The injection is given to you by your Doctor once every 12 weeks, and works by releasing the hormone progestogen into the body very slowly over the 12 weeks, which prevents ovulation.
According to the Irish website thinkcontraception.ie, the injection is over 99% effective once it’s given regularly. This makes it one of the most reliable forms of contraception for women. If you are given the injection within the first seven days after the start of your period, you are protected from pregnancy straight away. Otherwise, a backup form of contraception such as a condom should be used for the first week after getting the injection.
Most women can use the injection as a form of contraception, however it is not recommended for people who have liver disease, breast cancer or blood clots. However, because it does not contain the hormone oestrogen, this means that it can be used by women who smoke or have high blood pressure.
When considering using the injection as your choice of contraception, it’s important to think about both the advantages and the disadvantages. The main reason that women choose the injection is because it’s convenient; there’s no hassle of remembering to take a pill every day. It’s not something that you can forget to take, so as long as you have a doctor’s appointment booked when your 12 weeks are finished you’re pretty safe.
Also, there’s no pause in the middle of sex because the injection has been given beforehand, so there’s no interruptions. It can help to prevent cancer of the womb and is also a very private form of contraception; there are no wrappers or evidence that some people may find embarrassing.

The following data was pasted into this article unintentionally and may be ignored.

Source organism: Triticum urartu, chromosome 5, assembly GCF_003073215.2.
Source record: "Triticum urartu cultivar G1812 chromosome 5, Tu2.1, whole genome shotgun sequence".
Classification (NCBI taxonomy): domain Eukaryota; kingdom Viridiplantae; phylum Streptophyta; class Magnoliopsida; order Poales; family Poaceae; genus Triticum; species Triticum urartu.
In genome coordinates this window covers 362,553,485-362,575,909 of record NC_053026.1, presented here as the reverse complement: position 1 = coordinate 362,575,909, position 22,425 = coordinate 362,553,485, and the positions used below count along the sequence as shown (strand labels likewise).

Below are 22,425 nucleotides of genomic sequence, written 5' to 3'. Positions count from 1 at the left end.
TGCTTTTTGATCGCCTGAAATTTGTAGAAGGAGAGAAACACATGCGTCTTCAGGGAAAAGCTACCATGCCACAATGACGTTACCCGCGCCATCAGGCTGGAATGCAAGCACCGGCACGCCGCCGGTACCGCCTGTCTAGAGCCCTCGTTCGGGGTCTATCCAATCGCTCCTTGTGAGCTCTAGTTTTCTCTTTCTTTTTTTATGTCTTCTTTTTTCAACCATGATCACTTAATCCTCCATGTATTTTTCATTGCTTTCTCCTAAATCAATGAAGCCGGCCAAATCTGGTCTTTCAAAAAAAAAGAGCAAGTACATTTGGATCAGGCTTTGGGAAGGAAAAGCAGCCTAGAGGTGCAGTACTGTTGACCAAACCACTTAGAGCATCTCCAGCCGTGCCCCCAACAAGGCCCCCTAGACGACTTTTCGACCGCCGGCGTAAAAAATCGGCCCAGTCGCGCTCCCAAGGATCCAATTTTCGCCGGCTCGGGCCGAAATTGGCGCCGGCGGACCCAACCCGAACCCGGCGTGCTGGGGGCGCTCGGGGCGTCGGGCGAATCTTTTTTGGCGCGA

One thing that can put many people off the injection is that it can cause irregular bleeding. Although this stops after a while, it can persist for a number of months and put women off having sex altogether.
Something that is also seen as a disadvantage for some people is the price. If you don’t have a medical card it can be expensive and this can be a huge inconvenience, especially to college students.
As well as irregular bleeding, the injection has a long list of possible side effects such as weight gain, change in sex drive, depression and nausea, which cannot be immediately reversed if experienced in the first few weeks after getting the injection.
The injection does not prevent against STD’s, so it should always be used with a condom unless you know about your partner’s sexual history. No method of contraception is 100% effective and it’s important to remember this when you’re planning on having sex.
I am not a doctor or trained medical professional, so for any worries or clarification don’t be afraid to make an appointment in your local doctor’s office.
For more information visit www.thinkcontraception.ie